Twelve young people recently enjoyed a day at Leicester’s award-winning National Space Centre, celebrating their achievements as part of the Inspiration Rover educational out-reach project.
Led by mature student Henry Bennett from the University of Derby with support from fellow undergraduates, academics and alumni, the six-week project saw the young people help to develop a scale model of the Mars Science Laboratory Rover, using a design from NASA Jet Propulsion Labs.
The project was designed to help the participants build up their confidence and engage with practical engineering work.
All the youngsters involved are currently supported by Derbyshire County Council’s Children’s Services, and many of them have had challenges in (or had to leave) mainstream education.
Young people aged 11-14 were invited to apply to take part in the project and the selected 12 were each partnered with an engineering student.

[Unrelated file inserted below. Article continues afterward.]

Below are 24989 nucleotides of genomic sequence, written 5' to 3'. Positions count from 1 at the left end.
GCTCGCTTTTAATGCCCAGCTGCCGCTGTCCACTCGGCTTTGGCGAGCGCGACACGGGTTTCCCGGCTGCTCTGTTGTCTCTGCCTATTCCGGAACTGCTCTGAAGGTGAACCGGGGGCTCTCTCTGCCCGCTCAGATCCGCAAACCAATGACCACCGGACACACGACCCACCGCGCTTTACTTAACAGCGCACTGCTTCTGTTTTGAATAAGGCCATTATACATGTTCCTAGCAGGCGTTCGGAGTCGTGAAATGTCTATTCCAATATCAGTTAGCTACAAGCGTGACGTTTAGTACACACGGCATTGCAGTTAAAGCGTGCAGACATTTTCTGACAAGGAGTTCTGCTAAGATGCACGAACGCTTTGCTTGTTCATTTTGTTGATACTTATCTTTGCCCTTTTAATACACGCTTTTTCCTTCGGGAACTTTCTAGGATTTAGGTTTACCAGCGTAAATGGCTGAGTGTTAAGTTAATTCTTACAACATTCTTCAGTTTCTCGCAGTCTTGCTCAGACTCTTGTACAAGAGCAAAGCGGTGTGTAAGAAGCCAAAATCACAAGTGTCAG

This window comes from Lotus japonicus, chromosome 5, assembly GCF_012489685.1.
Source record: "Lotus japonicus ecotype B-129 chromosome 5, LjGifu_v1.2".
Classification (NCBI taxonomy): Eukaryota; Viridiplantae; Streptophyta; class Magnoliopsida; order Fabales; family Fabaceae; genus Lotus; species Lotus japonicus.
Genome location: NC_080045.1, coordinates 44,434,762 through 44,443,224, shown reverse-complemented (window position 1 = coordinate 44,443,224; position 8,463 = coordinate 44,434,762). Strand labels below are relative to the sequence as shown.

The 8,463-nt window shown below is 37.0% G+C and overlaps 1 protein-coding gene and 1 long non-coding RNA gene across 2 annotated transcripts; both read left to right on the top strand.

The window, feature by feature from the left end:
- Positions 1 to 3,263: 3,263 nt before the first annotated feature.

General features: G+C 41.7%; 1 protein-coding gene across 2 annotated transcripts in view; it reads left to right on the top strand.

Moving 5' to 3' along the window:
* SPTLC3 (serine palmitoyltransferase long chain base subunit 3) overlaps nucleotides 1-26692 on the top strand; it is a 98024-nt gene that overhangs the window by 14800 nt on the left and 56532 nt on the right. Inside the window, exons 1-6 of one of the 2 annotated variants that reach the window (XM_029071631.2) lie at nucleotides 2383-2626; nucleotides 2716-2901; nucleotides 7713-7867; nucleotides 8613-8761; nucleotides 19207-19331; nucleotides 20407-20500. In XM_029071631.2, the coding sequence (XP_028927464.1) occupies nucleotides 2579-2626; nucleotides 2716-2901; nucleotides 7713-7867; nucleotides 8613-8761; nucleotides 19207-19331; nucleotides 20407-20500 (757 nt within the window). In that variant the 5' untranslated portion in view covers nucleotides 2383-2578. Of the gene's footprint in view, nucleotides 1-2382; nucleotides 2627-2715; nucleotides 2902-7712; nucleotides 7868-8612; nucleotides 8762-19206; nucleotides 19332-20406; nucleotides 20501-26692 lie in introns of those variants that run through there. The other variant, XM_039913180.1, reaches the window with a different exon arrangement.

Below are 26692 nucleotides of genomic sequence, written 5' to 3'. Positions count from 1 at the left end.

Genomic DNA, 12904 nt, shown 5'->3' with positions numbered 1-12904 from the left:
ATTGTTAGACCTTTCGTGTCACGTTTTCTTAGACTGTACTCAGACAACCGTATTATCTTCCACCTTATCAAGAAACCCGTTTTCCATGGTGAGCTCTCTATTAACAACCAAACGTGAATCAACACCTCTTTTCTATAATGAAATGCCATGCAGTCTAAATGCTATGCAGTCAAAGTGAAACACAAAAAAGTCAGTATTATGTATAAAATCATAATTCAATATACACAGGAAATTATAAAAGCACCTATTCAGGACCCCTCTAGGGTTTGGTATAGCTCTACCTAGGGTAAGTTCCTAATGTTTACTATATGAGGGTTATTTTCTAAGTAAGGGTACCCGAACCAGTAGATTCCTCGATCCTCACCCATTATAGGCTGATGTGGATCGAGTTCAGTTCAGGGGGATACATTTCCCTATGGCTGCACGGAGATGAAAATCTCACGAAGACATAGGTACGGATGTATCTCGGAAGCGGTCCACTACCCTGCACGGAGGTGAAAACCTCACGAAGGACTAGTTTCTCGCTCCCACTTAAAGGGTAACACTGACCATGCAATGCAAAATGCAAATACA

Working intensively alongside engineers and university students, the youngsters learnt transferable engineering and employability skills, including how to work as part of a team.
After learning about CAD, 3-D printing and electronics, they worked with the university team to assemble a scale model of the Mars Rover.
During their day at the National Space Centre (www.nationalspaceacademy.org
), the young people met Suzie Imber, co-investigator on the Mercury Imaging X-ray Spectrometer instrument on board the BepiColombo spacecraft currently heading to Mercury (and winner of the BBC programme Astronauts: Do You Have What It Takes?).
After her presentation, the young people saw the completed Mars Rover replica for the first time.
Kierann Shah, general manager of the National Space Academy, said: “I was really impressed by this project.
“It can be a real challenge for young people to see a pathway for themselves if they don’t fit the traditional route through school, so helping them to build their confidence and develop their skills is key. Engineering is a great context in which to do this.”